5. I checked my email slavishly for messages from publishers. I got a ton of rejection slips, some of them mean-spirited and discouraging; others were indifferent, and obviously form letters not meant to be taken personally.
  6. One day I checked my email and there was an acceptance letter from Underground Voices. “This is good,” was the subject line of the email, and the body of the email read, “If it is still available, we would like to purchase it for $30 and run it in our November online edition.” It felt like my heart had stopped beating in my chest, and though it’s obviously impossible, it felt like my heart didn’t start beating again until November 1st.
  7. November did come, and with it, a check in the mail from Underground Voices. I remember walking to the PX on-post, my desert suede boots crunching over sand and dirt, until I reached the bank and cashed the check. I don’t remember anything about the bank teller, except that she was an attractive woman, and that I desperately wanted her to look at me and not see another war-shattered boy, but rather, a writer.
  8. I bought myself a steak dinner that night, and, as I was eating, I kept thinking to myself, I paid for this meal with my imagination.
  9. Of course I read my story on Underground Voices (here it is, if you’re curious: http://www.undergroundvoices.com/UVHirschJoseph.htm),  and I was proud to bursting, walking under the sun on those long, hot, Texas days, speaking to the missiles around me, silently shouting, I’m a writer!
  10. The problem, though, was that my story was not the best to appear in Underground Voices that month. I am, as the writer John Fante once said about himself, “a master at being spellbound by my own prose,” but not even I could convince myself that my story was better than one called The Screenwriter, by some guy named James Brown (here it is, if you’re curious: http://www.undergroundvoices.com/UVBrownJames.htm)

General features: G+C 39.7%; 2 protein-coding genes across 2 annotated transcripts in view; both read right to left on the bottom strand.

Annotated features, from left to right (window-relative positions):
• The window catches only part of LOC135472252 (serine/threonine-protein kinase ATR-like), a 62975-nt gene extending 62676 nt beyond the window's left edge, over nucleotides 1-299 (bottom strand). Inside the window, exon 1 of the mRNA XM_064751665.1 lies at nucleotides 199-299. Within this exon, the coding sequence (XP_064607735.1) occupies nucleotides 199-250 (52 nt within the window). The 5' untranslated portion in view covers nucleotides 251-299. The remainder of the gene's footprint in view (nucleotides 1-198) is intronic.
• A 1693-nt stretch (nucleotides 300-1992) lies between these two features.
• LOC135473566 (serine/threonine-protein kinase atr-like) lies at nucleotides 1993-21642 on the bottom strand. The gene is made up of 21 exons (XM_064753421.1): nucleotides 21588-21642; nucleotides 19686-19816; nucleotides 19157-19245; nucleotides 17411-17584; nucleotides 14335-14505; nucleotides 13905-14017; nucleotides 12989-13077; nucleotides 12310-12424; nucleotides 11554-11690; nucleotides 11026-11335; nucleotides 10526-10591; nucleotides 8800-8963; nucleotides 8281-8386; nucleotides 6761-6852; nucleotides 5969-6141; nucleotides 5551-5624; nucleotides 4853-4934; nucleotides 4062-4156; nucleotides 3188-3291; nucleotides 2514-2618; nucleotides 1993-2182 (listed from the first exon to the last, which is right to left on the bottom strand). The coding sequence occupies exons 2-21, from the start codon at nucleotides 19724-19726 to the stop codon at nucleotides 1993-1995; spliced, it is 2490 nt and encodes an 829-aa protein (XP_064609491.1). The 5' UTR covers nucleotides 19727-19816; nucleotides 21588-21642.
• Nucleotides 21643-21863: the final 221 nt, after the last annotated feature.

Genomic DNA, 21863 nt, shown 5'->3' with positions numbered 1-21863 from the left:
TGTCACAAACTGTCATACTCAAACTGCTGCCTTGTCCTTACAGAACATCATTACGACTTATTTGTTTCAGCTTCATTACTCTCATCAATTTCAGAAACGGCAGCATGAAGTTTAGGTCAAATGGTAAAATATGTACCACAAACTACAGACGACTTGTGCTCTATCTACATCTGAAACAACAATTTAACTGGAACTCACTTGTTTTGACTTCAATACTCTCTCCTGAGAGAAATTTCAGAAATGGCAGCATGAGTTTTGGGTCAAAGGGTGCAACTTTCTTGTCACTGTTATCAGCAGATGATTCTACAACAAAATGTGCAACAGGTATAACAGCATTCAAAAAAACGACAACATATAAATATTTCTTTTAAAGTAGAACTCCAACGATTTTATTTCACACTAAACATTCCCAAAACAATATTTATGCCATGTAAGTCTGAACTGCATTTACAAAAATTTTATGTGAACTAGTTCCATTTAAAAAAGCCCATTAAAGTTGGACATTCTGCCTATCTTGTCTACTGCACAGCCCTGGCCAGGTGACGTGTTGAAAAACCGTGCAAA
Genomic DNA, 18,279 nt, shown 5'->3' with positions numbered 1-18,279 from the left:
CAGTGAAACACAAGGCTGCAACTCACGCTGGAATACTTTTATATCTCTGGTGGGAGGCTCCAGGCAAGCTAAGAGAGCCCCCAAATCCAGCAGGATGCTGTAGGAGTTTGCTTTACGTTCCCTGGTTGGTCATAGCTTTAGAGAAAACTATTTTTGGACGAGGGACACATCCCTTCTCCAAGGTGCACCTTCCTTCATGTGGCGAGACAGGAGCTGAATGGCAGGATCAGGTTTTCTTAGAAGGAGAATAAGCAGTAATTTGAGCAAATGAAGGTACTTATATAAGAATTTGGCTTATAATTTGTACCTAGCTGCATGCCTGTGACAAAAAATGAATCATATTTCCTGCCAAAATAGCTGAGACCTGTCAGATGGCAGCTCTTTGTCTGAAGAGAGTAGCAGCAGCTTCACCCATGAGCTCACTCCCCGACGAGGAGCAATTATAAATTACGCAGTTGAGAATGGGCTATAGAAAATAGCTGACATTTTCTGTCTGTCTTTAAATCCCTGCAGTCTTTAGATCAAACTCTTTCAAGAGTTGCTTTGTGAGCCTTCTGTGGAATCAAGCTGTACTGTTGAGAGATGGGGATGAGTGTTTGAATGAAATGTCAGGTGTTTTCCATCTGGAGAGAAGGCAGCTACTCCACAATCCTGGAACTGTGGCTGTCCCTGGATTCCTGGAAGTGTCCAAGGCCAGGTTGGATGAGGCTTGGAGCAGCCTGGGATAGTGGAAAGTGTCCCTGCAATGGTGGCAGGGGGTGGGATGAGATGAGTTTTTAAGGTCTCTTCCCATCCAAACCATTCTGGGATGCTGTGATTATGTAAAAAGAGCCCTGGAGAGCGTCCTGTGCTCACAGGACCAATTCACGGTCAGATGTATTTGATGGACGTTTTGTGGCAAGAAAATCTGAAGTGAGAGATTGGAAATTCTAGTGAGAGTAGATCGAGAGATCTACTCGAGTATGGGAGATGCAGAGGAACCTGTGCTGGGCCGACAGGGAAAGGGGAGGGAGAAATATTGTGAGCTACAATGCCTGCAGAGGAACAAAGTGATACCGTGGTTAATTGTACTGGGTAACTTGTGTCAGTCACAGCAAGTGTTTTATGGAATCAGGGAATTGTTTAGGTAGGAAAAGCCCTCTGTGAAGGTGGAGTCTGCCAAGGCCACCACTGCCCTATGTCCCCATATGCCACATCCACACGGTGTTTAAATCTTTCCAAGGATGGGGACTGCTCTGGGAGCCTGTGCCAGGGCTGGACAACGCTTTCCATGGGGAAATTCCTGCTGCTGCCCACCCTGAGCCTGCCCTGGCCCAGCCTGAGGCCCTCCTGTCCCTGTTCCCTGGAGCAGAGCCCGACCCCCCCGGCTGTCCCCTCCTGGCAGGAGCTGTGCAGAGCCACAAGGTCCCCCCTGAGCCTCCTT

11. I read the story with mounting jealousy, and thought back to what Stephen King had once said about being a young unpublished writer, and the first time he discovered he was doing better than a hack whose work had seen print. He described the moment as being akin to the loss of one’s virginity, the sober, objective instant wherein one realizes that, despite the doubt and insecurity, they are in fact good enough to be a professional writer.
  12. I had realized before that I wasn’t the worst writer in the world, but encountering The Screenwriter, still high on the wings of my first sale, I had to privately admit that there were some writers I would never equal. James Brown took my literary virginity, which might be an odd statement for a heterosexual man to make, but there it is.
  13. Some years later, I was no longer in the Army, and, though I had sold a short story here and there (and even a novella), I had pretty much given up on life, and writing.
  14. I read somewhere that men think about sex once every eleven seconds, but it seemed that, the further and further I got from Iraq and the Army, the more I thought about the war, and that my sex and suicide wires had somehow gotten crossed. It would not be hyperbole to say that I thought about suicide every eleven seconds or so.
  15. One night, having given up on life and writing, I found myself watching TV, as people who have given up tend to do.
  16. There was a movie on the tube, a quiet Western about two boys out west who were on the run from the Union Army. The movie looked to have been made in the seventies, and I didn’t think it took a genius to realize that it was an obvious analogy for dodging the draft during the Vietnam War. It was what the critic Jonathan Rosenbaum once called an “acid Western.”